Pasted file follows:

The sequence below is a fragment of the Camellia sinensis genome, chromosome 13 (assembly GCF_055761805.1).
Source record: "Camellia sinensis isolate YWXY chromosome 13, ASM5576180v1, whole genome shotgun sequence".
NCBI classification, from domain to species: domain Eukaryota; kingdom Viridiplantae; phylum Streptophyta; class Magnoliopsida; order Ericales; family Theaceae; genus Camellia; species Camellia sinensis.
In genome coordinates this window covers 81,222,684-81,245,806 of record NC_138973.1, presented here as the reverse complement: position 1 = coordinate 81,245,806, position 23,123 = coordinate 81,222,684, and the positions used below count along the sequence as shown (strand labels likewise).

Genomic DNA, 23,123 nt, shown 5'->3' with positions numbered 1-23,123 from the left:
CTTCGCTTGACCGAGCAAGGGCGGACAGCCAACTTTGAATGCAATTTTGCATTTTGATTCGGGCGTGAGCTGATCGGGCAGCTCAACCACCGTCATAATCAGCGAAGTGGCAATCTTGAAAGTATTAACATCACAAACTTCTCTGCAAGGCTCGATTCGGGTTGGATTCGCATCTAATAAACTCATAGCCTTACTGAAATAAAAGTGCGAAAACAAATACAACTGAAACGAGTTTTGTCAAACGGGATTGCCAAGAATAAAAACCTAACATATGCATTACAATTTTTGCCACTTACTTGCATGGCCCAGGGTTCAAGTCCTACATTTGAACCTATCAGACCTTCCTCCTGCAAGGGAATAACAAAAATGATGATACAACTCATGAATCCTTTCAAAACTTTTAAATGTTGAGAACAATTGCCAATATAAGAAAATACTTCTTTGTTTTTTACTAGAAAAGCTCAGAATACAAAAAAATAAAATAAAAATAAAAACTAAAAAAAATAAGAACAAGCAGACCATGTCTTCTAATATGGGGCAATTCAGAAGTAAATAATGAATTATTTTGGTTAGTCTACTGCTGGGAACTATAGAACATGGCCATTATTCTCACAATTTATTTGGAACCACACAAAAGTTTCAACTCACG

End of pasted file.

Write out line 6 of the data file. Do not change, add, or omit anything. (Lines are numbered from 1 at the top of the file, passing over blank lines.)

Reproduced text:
CTTCGCTTGACCGAGCAAGGGCGGACAGCCAACTTTGAATGCAATTTTGCATTTTGATTCGGGCGTGAGCTGATCGGGCAGCTCAACCACCGTCATAATCAGCGAAGTGGCAATCTTGAAAGTATTAACATCACAAACTTCTCTGCAAGGCTCGATTCGGGTTGGATTCGCATCTAATAAACTCATAGCCTTACTGAAATAAAAGTGCGAAAACAAATACAACTGAAACGAGTTTTGTCAAACGGGATTGCCAAGAATAAAAACCTAACATATGCATTACAATTTTTGCCACTTACTTGCATGGCCCAGGGTTCAAGTCCTACATTTGAACCTATCAGACCTTCCTCCTGCAAGGGAATAACAAAAATGATGATACAACTCATGAATCCTTTCAAAACTTTTAAATGTTGAGAACAATTGCCAATATAAGAAAATACTTCTTTGTTTTTTACTAGAAAAGCTCAGAATACAAAAAAATAAAATAAAAATAAAAACTAAAAAAAATAAGAACAAGCAGACCATGTCTTCTAATATGGGGCAATTCAGAAGTAAATAATGAATTATTTTGGTTAGTCTACTGCTGGGAACTATAGAACATGGCCATTATTCTCACAATTTATTTGGAACCACACAAAAGTTTCAACTCACG